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Currie v. Chevron USA, Inc.
Transcript of Currie v. Chevron USA, Inc.
A tort rule for allocating damages when both parties are at least somewhat at fault. In a situation where both the plaintiff and the defendant were negligent, the jury allocates fault, usually as a percentage (for example, a jury might find that the plaintiff was 30% at fault and the defendant was 70% at fault). Then each pays their share of the other's damages
Judgment as a matter of law:
A judgment entered during a jury trial, either before or after verdict. The court may enter this judgment after finding that no reasonable jury could reach a different conclusion (i.e., whatever evidence exists for the opposite conclusion is legally insufficient).
Currie v. Chevron USA, Inc.
May 25th, 2003:
Nodiana Antoine and Anjail Muhammad began arguing in a vehicle across the street from a Chevron gas station.
Things get physical.
Witness Pamela Robinson arrives
Jyotika Shukla was the attendant
Robinson and Shukla talk.
Antoine is soaked with gasoline.
Antoine gets set on fire.
Trayce Currie files wrongful death lawsuit.
Elements of Negligence:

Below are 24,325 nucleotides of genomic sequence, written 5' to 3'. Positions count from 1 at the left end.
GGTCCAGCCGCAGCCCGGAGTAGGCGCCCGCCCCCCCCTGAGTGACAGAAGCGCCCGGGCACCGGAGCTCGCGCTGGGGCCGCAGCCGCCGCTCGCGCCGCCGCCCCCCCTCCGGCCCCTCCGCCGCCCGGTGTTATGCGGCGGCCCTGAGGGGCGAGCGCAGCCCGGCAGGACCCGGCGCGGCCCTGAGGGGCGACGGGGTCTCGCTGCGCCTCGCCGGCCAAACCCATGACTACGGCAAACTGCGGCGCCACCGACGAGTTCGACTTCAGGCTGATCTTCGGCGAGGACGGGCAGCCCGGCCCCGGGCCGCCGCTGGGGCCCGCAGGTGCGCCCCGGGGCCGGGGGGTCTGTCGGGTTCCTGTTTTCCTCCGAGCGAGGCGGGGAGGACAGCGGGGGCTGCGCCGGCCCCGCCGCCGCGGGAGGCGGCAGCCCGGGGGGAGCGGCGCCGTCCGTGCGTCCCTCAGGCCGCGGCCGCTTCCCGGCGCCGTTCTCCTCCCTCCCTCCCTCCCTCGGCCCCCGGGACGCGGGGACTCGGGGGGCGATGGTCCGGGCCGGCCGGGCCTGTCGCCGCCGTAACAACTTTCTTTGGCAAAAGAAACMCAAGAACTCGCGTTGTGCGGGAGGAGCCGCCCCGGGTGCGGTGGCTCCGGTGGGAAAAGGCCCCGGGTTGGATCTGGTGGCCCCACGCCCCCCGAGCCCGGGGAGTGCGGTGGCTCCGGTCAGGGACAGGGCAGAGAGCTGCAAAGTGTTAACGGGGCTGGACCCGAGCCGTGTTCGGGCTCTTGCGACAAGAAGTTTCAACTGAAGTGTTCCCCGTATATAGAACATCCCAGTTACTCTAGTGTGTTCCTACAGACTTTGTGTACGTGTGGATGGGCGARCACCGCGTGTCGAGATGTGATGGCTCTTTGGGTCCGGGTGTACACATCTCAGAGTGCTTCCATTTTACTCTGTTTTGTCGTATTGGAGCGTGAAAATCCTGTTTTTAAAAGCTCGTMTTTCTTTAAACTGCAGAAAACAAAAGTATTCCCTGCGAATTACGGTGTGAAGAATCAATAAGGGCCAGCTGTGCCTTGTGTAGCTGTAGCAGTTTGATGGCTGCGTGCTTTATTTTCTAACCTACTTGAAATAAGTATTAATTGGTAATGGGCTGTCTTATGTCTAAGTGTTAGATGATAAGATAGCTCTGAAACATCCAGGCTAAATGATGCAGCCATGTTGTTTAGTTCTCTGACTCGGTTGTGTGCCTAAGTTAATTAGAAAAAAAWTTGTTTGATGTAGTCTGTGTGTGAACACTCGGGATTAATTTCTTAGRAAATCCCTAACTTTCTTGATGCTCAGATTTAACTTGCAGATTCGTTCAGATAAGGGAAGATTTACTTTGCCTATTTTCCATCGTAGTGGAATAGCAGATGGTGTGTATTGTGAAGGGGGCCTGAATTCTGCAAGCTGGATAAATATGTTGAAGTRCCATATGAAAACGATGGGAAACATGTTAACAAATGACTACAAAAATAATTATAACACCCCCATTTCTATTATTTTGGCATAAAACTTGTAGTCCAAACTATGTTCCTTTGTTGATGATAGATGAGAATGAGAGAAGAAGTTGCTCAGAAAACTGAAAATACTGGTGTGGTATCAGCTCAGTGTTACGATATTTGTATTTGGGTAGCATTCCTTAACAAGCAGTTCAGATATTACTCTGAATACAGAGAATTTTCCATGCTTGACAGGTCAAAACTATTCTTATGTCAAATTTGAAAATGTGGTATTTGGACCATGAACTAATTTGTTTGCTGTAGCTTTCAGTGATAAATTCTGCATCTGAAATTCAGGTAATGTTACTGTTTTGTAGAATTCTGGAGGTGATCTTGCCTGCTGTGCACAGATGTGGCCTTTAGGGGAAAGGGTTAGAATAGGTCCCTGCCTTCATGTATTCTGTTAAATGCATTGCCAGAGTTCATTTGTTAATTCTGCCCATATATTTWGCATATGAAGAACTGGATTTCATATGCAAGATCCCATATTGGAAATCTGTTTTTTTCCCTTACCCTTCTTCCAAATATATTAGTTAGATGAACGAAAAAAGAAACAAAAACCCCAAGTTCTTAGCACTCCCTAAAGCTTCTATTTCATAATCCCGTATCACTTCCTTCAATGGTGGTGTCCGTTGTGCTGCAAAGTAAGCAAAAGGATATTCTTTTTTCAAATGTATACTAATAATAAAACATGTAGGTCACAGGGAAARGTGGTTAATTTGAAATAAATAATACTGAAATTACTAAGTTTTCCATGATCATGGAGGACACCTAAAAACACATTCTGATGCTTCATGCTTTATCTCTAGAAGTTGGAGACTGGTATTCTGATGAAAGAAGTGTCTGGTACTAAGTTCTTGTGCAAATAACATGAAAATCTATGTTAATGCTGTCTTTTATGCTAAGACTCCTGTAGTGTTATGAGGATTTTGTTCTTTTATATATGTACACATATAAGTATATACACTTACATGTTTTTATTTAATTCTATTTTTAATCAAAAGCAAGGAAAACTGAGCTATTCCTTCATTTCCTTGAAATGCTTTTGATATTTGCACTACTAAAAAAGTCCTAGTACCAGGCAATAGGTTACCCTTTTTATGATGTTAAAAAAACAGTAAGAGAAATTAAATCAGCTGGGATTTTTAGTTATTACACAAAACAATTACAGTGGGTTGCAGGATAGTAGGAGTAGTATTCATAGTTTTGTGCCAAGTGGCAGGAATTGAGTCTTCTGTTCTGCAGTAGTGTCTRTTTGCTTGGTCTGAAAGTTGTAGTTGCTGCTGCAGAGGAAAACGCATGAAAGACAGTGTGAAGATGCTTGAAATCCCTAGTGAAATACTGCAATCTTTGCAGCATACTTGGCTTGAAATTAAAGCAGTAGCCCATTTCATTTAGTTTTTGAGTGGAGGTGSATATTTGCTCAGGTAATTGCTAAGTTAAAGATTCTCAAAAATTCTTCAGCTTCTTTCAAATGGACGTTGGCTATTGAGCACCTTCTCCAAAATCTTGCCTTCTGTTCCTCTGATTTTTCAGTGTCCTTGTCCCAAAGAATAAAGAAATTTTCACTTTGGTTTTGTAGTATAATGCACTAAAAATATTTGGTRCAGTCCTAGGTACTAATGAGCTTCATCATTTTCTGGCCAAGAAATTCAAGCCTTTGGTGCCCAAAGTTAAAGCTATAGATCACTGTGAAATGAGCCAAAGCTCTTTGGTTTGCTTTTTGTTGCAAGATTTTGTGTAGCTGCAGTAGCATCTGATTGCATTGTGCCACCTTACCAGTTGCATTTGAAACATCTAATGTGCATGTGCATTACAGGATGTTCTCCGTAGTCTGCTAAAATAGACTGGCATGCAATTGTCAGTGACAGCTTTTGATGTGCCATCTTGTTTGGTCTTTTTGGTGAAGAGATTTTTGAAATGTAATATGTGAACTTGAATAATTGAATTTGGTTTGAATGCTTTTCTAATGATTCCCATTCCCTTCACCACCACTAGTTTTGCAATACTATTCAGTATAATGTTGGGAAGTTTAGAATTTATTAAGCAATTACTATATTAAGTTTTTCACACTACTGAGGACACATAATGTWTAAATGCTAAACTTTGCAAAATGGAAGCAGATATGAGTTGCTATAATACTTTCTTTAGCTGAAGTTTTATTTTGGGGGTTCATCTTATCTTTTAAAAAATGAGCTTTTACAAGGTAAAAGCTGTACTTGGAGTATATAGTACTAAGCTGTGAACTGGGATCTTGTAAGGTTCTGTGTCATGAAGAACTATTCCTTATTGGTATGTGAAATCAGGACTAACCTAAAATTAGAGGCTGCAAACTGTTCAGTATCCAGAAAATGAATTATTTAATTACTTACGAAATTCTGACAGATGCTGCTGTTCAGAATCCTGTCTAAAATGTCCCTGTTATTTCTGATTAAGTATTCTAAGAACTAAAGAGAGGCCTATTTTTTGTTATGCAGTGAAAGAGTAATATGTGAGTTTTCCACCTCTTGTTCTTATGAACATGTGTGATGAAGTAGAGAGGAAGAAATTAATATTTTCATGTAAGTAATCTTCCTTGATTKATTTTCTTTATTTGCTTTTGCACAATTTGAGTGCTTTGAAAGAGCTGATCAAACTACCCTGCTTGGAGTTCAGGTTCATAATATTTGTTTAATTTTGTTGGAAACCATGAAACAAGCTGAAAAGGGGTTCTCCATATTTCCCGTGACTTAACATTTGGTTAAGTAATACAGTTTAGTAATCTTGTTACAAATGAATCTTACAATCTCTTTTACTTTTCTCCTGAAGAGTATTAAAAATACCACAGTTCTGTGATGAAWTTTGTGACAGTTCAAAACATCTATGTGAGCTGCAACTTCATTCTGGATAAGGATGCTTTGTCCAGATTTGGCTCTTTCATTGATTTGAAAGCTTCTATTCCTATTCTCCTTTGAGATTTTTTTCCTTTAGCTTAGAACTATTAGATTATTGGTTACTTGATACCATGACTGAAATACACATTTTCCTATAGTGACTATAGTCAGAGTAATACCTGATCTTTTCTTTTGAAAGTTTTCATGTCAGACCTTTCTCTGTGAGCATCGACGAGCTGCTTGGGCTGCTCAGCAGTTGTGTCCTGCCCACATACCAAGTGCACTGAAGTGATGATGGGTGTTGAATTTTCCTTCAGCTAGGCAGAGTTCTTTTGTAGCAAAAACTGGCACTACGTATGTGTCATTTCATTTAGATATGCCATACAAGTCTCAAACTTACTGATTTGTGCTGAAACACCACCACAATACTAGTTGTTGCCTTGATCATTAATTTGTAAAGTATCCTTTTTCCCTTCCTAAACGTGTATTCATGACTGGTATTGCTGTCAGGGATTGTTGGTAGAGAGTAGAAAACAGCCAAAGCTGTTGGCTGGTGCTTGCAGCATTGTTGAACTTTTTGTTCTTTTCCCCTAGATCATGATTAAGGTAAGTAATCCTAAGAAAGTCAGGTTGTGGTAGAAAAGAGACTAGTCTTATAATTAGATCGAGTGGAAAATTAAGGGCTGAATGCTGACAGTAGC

-Did Chevron owe a duty to protect Antoine?
2. Breach of duty
-Did they breach that duty?
-Actual or proximate cause?
-How much should Currie receive?
A failure to behave with the level of care that someone of ordinary prudence would have exercised under the same circumstances. The behavior usually consists of actions, but can also consist of omissions when there is some duty to act (http://www.law.cornell.edu/wex/negligence)
A legal doctrine, most commonly used in tort, that holds an employer or principal legally responsible for the wrongful acts of an employee or agent, if such acts occur within the scope of the employment or agency.
Issues with this case:
-Was the outcome foreseeable?
(That Antoine would be set on fire.)
-Was the district court wrong for denying Chevron's motion? (Judgment as a matter of law)
Federal District Court:
- Wrongful death lawsuit.
- Jury voted in favor of Currie and Chevron was to pay $3,500,000.
- Chevron ended up paying only $2,625,000; a 25% reduction due to comparative negligence.
- Chevron moved for judgment as a matter of law or a new trial. Denied.
- Chevron appeals to Eleventh Circuit.
- Judgment in favor of Currie affirmed.